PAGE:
Last month, the nonprofit Solutions Journalism Network published a list of local newsrooms and other media outlets that have integrated the practice of solutions-oriented reporting into their coverage. The post was a turning point of sorts; when SJN was founded in 2013, the term “solutions journalism” wasn’t exactly common parlance, says co-founder and CEO David Bornstein. In Bornstein’s view, it’s not enough to simply lay out the facts of a problem: Society will only move forward if we’re exposed to what is working in communities — and work together to elevate those solutions.
Bornstein launched SJN to spread the practice of approaching news stories through the lens of problem-solving. Besides an ever-growing database of published solutions stories, the organization trains journalists and provides a place for them to connect. NationSwell spoke with Bornstein, who’s been covering social innovation for two decades and co-authors The New York Times’s “Fixes” column,on what solutions journalism is and why it matters.
NationSwell: Since you founded SJN in 2013, how has the organization evolved, and how has the field of solutions journalism evolved in general?
Bornstein: There’s been so much change. I would say our original mission was to legitimize and spread the practice of solutions journalism, which we define as rigorous reporting that looks at solutions to social problems. It’s fairly legitimized now that there are more and more news organizations regularly integrating solutions journalism into what they do — and not just as an add-on, but integrated into their core work. There’s certainly still a long way to go. But there’s much more adoption than there was even two or three years ago. And much more acceptance that journalism has to help people understand the nature of problems, and what their options are to try to respond to those problems.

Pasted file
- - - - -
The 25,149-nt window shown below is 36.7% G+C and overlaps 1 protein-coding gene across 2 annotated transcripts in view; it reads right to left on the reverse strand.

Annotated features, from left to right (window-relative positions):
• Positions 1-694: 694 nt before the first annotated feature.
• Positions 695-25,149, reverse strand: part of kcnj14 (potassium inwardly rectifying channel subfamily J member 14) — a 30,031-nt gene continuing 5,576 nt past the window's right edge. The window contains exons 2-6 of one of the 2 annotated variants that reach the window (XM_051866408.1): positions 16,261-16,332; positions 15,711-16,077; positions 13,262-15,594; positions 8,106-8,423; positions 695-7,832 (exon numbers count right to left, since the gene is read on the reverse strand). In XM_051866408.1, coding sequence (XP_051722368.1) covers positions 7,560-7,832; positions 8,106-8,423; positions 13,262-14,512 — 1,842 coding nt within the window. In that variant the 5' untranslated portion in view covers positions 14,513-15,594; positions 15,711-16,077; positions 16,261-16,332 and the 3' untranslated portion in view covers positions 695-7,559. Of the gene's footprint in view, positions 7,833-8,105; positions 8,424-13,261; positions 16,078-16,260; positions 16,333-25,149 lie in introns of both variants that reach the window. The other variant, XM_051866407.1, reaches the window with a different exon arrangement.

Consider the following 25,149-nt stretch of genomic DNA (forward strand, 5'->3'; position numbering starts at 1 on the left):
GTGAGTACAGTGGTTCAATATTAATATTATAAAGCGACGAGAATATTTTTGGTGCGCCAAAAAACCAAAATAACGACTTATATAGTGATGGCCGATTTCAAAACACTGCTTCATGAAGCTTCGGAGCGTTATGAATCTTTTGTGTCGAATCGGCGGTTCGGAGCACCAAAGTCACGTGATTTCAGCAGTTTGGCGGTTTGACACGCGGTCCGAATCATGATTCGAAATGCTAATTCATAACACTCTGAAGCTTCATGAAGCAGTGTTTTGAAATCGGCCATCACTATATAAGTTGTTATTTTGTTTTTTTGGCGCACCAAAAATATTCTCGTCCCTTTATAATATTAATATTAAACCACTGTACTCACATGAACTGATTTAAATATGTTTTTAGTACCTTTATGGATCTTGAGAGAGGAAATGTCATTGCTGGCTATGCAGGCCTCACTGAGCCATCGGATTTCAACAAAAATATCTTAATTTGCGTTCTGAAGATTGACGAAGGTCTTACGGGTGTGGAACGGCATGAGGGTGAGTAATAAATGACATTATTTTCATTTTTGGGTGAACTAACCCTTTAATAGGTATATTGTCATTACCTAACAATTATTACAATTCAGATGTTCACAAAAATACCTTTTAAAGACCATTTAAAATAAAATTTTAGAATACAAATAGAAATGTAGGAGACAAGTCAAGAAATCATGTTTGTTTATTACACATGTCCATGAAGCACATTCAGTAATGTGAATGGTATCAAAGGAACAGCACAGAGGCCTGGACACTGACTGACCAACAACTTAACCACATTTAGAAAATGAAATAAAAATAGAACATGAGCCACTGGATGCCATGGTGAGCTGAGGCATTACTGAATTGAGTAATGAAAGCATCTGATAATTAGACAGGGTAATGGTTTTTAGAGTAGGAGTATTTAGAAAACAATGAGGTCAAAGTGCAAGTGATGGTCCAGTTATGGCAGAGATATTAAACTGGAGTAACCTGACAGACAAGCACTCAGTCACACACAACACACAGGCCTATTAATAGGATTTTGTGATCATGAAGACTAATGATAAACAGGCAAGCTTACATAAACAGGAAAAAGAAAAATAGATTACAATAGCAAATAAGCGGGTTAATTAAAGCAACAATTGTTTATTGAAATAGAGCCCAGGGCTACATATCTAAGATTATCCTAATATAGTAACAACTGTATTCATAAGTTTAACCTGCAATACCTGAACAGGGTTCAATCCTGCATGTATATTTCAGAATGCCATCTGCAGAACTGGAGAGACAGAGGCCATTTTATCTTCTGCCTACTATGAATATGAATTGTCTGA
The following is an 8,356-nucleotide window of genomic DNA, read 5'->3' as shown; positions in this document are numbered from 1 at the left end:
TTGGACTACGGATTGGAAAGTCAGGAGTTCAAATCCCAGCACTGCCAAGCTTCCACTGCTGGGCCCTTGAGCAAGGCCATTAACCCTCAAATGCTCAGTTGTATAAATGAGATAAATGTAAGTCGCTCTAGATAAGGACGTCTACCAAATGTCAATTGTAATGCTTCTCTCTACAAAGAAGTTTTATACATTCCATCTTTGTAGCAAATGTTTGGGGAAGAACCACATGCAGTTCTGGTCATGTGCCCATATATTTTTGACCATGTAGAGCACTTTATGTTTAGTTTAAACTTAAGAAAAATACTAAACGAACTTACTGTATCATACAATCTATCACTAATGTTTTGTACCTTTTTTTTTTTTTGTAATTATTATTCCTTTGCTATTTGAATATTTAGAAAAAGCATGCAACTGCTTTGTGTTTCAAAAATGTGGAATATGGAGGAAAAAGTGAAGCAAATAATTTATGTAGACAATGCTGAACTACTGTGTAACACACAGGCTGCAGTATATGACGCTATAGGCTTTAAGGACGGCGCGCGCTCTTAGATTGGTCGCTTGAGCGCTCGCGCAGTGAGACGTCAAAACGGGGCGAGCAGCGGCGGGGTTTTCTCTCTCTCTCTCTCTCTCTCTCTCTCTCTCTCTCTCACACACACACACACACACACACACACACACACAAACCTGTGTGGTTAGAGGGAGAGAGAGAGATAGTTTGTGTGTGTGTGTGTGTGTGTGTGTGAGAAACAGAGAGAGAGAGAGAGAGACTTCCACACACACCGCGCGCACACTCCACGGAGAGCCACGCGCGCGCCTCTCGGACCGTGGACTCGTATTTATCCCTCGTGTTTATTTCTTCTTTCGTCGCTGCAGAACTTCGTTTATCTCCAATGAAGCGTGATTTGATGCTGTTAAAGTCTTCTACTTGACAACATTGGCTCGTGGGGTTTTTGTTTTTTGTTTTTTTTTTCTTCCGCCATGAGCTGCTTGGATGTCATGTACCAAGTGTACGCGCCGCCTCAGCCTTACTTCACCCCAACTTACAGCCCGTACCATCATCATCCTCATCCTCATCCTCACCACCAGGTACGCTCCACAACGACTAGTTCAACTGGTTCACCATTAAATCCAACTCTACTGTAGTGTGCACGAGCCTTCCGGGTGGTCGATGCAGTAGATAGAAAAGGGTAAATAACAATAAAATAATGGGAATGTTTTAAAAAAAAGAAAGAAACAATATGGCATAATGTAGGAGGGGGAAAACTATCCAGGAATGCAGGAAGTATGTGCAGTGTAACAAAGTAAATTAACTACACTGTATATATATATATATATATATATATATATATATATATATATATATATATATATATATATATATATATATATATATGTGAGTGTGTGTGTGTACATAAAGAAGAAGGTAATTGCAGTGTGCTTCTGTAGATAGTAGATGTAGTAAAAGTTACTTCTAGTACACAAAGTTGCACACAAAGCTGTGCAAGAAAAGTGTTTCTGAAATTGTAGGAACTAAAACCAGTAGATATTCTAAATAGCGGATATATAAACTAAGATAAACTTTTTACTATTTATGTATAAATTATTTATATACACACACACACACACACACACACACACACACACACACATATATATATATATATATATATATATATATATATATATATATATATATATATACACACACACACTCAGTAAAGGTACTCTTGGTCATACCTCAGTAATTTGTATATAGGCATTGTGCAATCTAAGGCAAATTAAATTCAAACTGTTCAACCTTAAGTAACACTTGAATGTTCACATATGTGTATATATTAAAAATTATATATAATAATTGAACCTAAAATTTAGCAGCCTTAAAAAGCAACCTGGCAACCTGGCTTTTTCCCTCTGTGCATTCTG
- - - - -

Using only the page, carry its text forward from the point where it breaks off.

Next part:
NationSwell: Negative news still dominates most headlines. Why do you think that is, and what impact does that negativity have on audiences?
Bornstein: Most news is reacting to something that is problematic, and it still seems to be job one in journalism to identify problems and where society is falling short, whether through scandal, malfeasance, corruption or negligence. As we used to say, the problems scream and the solutions whisper.
If there is a shooting or a fire or an explosion, these kinds of flash-point events demand coverage. Even if a politician says something inflammatory, it demands coverage. A solutions story is often something that is quietly working in the background to improve high school graduation rates, or to reduce the levels of addiction in a county — things like that. These are not always things that are clamoring for attention. They’re not screaming the way the problems do. It takes more of an intentional effort to discover these stories and more research, usually. They don’t land on your desk; they don’t appear on the police scanner. That’s why you need to build in the editorial habit to look for [solutions] stories, because if you don’t, you will continuously miss them.
[To read more of this article, please click here.]